Mobile apps first reached the business banking sector to complement desktop solutions, for example, replacing the old physical tokens provided by banks. They later evolved to offer other value propositions. First, they greatly help CFOs and managers who need to view accounts and make remote approvals. Second, apps play an important role in security features such as biometric and web access (some banks require you to scan a QR code to log in from a desktop).
Now, the current trend is on-the-go services, such as initiating payments via Pix (Brazil’s instant payments system), QR code generation, bank slips issuance, investments and even tap-to-pay acquisition solutions. Among the institutions analyzed, the neobank Inter and the investment bank BTG stood out. Both provide an easy-to-use website and app and an overall digital product offering that makes them a complete banking solution, not only for micro businesses in Brazil but also for middle market clients. Both banks also have a straightforward solution to allow multiple users to access the same business account simultaneously and different levels of access that can be applied to them, creating a secure workflow.
Transactional Banking Offering and Client Setup
The immediate need for most companies is to move money in and out of their accounts. Most providers allow businesses to carry out transactions as soon as their accounts are approved. And we noticed that most institutions offer similar experiences regarding transfer limits configurations and other settings.
Additionally, most service providers offer physical and virtual cards (credit upon approval). In this case, Inter provides the best solution. Its card can also be used in digital wallets like Apple Pay.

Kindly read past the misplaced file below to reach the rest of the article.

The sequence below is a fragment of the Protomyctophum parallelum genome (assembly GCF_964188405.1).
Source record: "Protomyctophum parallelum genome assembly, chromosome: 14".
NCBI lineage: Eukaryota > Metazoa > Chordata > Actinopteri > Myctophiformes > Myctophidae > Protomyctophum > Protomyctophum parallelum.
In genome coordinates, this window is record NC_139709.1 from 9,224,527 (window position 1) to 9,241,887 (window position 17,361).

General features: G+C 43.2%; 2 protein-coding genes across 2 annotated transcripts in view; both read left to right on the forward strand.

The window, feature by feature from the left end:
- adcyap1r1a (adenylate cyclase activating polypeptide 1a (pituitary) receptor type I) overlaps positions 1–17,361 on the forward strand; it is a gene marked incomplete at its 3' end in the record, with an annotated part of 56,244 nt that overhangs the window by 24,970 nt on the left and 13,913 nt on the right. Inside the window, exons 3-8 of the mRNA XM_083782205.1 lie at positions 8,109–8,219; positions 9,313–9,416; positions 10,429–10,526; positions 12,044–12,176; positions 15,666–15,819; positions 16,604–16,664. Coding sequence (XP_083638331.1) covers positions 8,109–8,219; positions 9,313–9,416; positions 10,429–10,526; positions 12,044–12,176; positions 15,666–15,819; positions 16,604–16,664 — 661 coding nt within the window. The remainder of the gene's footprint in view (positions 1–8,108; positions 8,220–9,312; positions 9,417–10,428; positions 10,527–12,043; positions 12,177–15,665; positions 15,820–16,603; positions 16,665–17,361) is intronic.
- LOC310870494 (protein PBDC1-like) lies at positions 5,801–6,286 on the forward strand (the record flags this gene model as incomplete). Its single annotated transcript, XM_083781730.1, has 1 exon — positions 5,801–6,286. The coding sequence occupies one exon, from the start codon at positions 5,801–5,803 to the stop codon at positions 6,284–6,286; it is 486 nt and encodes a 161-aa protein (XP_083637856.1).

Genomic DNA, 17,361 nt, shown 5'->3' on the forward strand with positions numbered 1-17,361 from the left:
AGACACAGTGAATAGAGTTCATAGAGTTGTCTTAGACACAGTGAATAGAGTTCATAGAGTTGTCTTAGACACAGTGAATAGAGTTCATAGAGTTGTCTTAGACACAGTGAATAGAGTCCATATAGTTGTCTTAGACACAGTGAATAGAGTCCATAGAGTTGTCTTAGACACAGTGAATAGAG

From a spending management perspective, we believe Conta Simples has the most intuitive platform, allowing users to categorize their card expenses. We also realized it was possible to attach receipts within the account statement, which is a functionality that can help clients optimize reconciliation and control.
Inter got our special attention as well with published open APIs for SMB clients. BTG and BS2 also have the solutions published through their developer’s portal. Cora has an open API for partners like accountants, but we weren’t able to evaluate it.
Among traditional players, we believe Itaú has managed to combine user-friendly experiences in payments and receivables with a robust product portfolio. Payments can be entered individually, via batch files, or even host-to-host connectivity, making it best suited for companies of various sizes.
Access to credit is one of companies’ greatest needs. Traditional banks usually have a broader offering and appetite to lend when it comes to credit solutions, including uncollateralized loans. On the other hand, most fintechs first provide a credit card with low limits to be gradually increased as the customer shows income and payment capacity. And this is understandable, as large banks see this at a portfolio level and can accommodate defaults with higher interest rates.
One downside is that we haven’t seen any bank offering products to help entrepreneurs better understand and manage their cash flows or effectively using the transactional data to provide credit. This represents an opportunity for banks and fintechs alike to service this need.
From a user experience perspective, those who fared best were BS2 — Brazil’s first digital bank fully dedicated to business clients — and Inter. Among the incumbents, Itau has by far the most complete credit offering, ranging from collateralized loans to trade finance and more structured lines.
Payments Meet Banking
Very few banks have clearly combined the value proposition between card payment processing (offline and online) and banking services. Card acquiring and the related receivables financing are important products for retailers, e-commerce players, and smaller businesses.